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    In Cleveland, Developer Puts Down Stakes by the Lake

    Cleveland's longtime dream of developing its Lake Erie waterfront took a step forward last month when its City Council approved plans for a $700 million development.
    The big question now is whether the developer can secure construction financing to build what would be one of the downtown area's first ground-up residential developments in three decades.
    If the developer—a venture of Trammell Crow Co. of Dallas and Cumberland Development, LLC of Cleveland—can pull it off, it would be an important sign that lenders are getting more willing to take risks on construction projects.
    "I still think we have our challenges," said Ross Halloran, an executive at Bellwether Enterprise, the mortgage-banking company securing financing for the project. "When we do entice national players in here, we do get a little bit of an extra critical look, an extra due diligence because it is Cleveland."
    The development would be built over three phases, adding more than 1,000 apartments, 800 parking spots and office and retail space to Cleveland's central business district.
    The Cleveland City Council has approved a 50-year option-to-lease agreement for the more than 20-acre site, located north of the Cleveland Browns' stadium and the Rock and Roll Hall of Fame and Museum. The city and the CEO of Cumberland, Dick Pace, still are negotiating the price of the lease, which includes an option to renew for another 47 years.
    Cleveland has lagged behind cities like Baltimore, Seattle and San Francisco in embracing its waterfront. Today the area is mostly fenced off and occupied by industrial buildings including a water-treatment plant, salt mine and the city's harbor, located on the lake for the past 190 years.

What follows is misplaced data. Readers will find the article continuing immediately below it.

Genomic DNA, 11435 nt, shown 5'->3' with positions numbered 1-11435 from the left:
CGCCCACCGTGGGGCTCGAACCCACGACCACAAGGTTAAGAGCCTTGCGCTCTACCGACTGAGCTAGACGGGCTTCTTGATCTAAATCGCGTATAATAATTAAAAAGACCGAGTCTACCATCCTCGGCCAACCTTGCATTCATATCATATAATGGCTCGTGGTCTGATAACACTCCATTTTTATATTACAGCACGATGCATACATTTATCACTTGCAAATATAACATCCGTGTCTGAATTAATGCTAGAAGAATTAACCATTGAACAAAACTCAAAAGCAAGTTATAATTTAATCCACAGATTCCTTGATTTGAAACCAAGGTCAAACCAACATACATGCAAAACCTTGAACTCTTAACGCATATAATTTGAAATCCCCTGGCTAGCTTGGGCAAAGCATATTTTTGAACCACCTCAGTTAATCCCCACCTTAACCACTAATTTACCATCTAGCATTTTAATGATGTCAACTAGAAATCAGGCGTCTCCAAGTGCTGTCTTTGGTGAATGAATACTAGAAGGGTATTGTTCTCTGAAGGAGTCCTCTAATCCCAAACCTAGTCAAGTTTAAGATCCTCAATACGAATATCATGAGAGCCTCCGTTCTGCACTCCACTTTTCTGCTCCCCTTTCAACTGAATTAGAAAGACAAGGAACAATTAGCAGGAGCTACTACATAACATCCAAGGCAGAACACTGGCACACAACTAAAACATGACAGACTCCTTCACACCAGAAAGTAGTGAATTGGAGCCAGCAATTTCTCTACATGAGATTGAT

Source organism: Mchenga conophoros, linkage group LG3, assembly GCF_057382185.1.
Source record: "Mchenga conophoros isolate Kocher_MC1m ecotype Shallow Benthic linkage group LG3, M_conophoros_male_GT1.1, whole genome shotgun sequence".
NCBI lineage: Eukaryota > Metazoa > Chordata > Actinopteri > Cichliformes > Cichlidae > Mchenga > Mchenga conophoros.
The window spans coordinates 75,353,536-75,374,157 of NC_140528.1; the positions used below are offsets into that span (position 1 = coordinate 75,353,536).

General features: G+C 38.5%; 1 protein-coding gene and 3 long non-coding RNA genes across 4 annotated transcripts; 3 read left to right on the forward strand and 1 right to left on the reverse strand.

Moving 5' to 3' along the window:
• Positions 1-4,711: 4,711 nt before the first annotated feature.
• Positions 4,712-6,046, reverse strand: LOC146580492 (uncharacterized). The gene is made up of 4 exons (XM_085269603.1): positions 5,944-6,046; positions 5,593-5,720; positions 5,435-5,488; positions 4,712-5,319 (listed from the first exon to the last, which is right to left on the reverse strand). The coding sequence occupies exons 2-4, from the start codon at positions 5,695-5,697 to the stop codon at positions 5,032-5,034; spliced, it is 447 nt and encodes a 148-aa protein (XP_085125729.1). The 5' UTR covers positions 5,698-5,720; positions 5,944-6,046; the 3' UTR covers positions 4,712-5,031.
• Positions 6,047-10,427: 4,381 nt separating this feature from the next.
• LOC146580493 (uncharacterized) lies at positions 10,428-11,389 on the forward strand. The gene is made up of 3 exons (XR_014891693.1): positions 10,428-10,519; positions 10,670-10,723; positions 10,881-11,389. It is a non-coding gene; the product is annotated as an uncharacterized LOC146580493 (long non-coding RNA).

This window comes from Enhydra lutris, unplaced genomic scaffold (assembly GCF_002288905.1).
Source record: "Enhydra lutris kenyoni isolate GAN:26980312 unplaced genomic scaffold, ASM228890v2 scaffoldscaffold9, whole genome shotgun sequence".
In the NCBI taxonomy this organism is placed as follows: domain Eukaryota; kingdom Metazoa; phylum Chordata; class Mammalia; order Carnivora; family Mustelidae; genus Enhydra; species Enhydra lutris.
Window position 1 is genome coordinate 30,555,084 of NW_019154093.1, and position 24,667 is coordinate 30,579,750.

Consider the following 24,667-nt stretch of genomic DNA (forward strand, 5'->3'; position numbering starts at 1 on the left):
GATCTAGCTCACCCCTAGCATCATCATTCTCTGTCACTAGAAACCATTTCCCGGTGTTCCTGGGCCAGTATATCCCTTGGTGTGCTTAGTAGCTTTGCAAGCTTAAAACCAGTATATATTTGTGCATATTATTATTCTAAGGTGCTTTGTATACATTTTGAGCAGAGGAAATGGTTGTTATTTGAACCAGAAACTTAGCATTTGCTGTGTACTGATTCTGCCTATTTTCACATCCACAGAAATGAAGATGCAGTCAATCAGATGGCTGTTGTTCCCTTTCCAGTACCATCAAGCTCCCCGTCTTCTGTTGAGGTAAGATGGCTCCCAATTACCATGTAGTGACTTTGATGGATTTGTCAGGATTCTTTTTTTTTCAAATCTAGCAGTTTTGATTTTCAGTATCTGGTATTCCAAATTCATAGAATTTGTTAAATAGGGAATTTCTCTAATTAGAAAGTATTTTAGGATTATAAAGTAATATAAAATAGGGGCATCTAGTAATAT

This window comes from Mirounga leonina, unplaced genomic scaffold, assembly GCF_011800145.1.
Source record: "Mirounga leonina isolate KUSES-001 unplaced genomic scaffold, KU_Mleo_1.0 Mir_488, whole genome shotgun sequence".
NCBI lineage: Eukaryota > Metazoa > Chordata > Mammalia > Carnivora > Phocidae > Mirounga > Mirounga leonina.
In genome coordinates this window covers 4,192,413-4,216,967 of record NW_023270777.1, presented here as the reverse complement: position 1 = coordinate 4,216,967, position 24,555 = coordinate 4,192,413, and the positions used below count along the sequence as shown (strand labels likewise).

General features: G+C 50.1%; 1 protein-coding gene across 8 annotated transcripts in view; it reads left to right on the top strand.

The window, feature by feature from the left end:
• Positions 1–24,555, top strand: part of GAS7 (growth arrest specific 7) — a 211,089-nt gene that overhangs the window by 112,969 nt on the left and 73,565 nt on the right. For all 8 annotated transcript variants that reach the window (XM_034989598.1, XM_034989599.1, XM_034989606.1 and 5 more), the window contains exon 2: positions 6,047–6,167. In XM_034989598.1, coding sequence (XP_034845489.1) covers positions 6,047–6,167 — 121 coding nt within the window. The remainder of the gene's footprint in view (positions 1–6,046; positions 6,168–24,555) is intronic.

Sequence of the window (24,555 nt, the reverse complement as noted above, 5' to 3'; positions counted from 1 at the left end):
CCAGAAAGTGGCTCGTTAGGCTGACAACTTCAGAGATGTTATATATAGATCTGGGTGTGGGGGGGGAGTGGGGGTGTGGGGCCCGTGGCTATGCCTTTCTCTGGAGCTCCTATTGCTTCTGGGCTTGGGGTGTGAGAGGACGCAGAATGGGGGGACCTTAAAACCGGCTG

In the early days, the harbor gave passage to basic necessities like food, and later the iron ore and steel that formed the backbone of the city's economy. In 2012, the Cleveland-Cuyahoga County Port Authority gave back an unused portion of the harbor to the city, opening up 18 acres for new development.
    Mr. Pace says Cleveland's lakefront doesn't have much retail, entertainment or residential use. "That's what we're trying to create, a place that has life 24/7," he said.
    Developers increasingly are looking at downtown waterfronts in smaller cities such as Cleveland where prices are still low and returns could be high, said Christopher Leinberger, a visiting fellow at Brookings Institution who specializes in land-use strategy.
    "This is very much in line with where the rest of the world is going. It's only natural that Cleveland would embrace that trend," Mr. Leinberger said.
    Backers of the project and real-estate-industry officials in Cleveland are optimistic. They point out that demand has been increasing for rental apartments in the city, which is beginning to attract young workers and others interested in a more urban lifestyle.
    The downtown's population has risen by 88% since 2000 to more than 12,500, according to a Downtown Cleveland Alliance report published in April. Restaurants, microbreweries and art galleries dot Cleveland's once-lifeless streets.
    Cumberland hopes to add a school, boutique hotel and restaurants to the lakefront, which hasn't yet seen the benefits of that downtown growth. Apartment rents will range from $1,000 to $2,000 a month, making them affordable to young professionals, empty-nesters and families.
    With an office-vacancy rate of 18.5%, Cleveland developers have chosen to turn old office space into apartments rather than build new buildings. Mr. Pace has worked as the architect on many of these downtown conversion projects.
    Since 2011, more than 30% of the city's lowest-class office space has been converted for residential or hotel, according to Terry Coyne, a senior broker at Newmark Grubb Knight Frank.
    Still the Cumberland project faces challenges. The development site is on a former landfill located about a 10-minute walk from downtown. The city plans to build a pedestrian bridge to connect the two areas.
    Also, the developer is trying to get financing at a time when lenders are still hesitant to take on risky construction projects.
    Construction and development loans held by U.S. banks in the first quarter were just $214 billion, a third of the prerecession peak of $632 billion, according to the Federal Deposit Insurance Corp.
    Mr. Halloran said the project's developers plan to use 25% to 30% equity to finance the development. He said they hope to wrap up financing by late fall and break ground early next year.
    "When I left Cleveland after college, downtown wasn't the place to be," Mr. Halloran said. "Now everybody coming back to Cleveland wants to be downtown. There's life there."